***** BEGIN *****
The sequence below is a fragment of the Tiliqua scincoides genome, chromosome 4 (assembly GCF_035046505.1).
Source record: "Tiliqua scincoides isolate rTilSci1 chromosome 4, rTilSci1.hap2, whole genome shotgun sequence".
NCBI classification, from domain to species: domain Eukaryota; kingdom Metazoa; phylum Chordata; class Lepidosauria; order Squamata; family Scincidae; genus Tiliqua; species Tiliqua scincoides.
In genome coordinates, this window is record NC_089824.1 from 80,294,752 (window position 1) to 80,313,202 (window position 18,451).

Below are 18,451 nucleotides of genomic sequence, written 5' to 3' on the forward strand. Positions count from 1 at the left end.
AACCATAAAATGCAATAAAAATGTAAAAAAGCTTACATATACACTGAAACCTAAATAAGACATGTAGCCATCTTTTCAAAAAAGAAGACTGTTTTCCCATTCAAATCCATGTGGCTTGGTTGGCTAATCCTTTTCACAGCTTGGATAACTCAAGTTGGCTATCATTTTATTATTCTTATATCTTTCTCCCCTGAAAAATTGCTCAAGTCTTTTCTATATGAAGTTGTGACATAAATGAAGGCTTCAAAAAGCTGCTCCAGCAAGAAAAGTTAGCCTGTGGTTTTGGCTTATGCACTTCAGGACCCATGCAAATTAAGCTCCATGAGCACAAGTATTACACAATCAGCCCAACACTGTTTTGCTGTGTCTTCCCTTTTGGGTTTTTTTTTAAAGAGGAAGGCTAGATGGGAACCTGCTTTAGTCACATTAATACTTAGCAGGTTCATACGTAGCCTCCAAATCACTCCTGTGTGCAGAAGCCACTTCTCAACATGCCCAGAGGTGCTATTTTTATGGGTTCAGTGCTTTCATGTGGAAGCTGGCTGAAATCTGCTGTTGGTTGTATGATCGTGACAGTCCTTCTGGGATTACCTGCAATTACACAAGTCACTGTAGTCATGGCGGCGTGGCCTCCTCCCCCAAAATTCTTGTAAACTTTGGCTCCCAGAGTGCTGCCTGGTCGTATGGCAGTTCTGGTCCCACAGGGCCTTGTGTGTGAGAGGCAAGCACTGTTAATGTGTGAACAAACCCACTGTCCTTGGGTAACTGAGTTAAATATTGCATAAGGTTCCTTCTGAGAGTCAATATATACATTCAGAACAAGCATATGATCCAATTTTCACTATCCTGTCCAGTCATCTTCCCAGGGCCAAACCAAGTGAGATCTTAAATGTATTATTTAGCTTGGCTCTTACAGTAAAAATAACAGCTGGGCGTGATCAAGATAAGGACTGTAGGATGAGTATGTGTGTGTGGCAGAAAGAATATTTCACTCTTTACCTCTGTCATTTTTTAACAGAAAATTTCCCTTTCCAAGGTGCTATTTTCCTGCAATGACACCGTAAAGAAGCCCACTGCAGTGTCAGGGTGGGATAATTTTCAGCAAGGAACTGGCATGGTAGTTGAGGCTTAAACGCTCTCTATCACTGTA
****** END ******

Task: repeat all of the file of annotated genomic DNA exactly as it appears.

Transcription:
The sequence below is a fragment of the Tiliqua scincoides genome, chromosome 4 (assembly GCF_035046505.1).
Source record: "Tiliqua scincoides isolate rTilSci1 chromosome 4, rTilSci1.hap2, whole genome shotgun sequence".
NCBI classification, from domain to species: domain Eukaryota; kingdom Metazoa; phylum Chordata; class Lepidosauria; order Squamata; family Scincidae; genus Tiliqua; species Tiliqua scincoides.
In genome coordinates, this window is record NC_089824.1 from 80,294,752 (window position 1) to 80,313,202 (window position 18,451).

Below are 18,451 nucleotides of genomic sequence, written 5' to 3' on the forward strand. Positions count from 1 at the left end.
AACCATAAAATGCAATAAAAATGTAAAAAAGCTTACATATACACTGAAACCTAAATAAGACATGTAGCCATCTTTTCAAAAAAGAAGACTGTTTTCCCATTCAAATCCATGTGGCTTGGTTGGCTAATCCTTTTCACAGCTTGGATAACTCAAGTTGGCTATCATTTTATTATTCTTATATCTTTCTCCCCTGAAAAATTGCTCAAGTCTTTTCTATATGAAGTTGTGACATAAATGAAGGCTTCAAAAAGCTGCTCCAGCAAGAAAAGTTAGCCTGTGGTTTTGGCTTATGCACTTCAGGACCCATGCAAATTAAGCTCCATGAGCACAAGTATTACACAATCAGCCCAACACTGTTTTGCTGTGTCTTCCCTTTTGGGTTTTTTTTTAAAGAGGAAGGCTAGATGGGAACCTGCTTTAGTCACATTAATACTTAGCAGGTTCATACGTAGCCTCCAAATCACTCCTGTGTGCAGAAGCCACTTCTCAACATGCCCAGAGGTGCTATTTTTATGGGTTCAGTGCTTTCATGTGGAAGCTGGCTGAAATCTGCTGTTGGTTGTATGATCGTGACAGTCCTTCTGGGATTACCTGCAATTACACAAGTCACTGTAGTCATGGCGGCGTGGCCTCCTCCCCCAAAATTCTTGTAAACTTTGGCTCCCAGAGTGCTGCCTGGTCGTATGGCAGTTCTGGTCCCACAGGGCCTTGTGTGTGAGAGGCAAGCACTGTTAATGTGTGAACAAACCCACTGTCCTTGGGTAACTGAGTTAAATATTGCATAAGGTTCCTTCTGAGAGTCAATATATACATTCAGAACAAGCATATGATCCAATTTTCACTATCCTGTCCAGTCATCTTCCCAGGGCCAAACCAAGTGAGATCTTAAATGTATTATTTAGCTTGGCTCTTACAGTAAAAATAACAGCTGGGCGTGATCAAGATAAGGACTGTAGGATGAGTATGTGTGTGTGGCAGAAAGAATATTTCACTCTTTACCTCTGTCATTTTTTAACAGAAAATTTCCCTTTCCAAGGTGCTATTTTCCTGCAATGACACCGTAAAGAAGCCCACTGCAGTGTCAGGGTGGGATAATTTTCAGCAAGGAACTGGCATGGTAGTTGAGGCTTAAACGCTCTCTATCACTGTA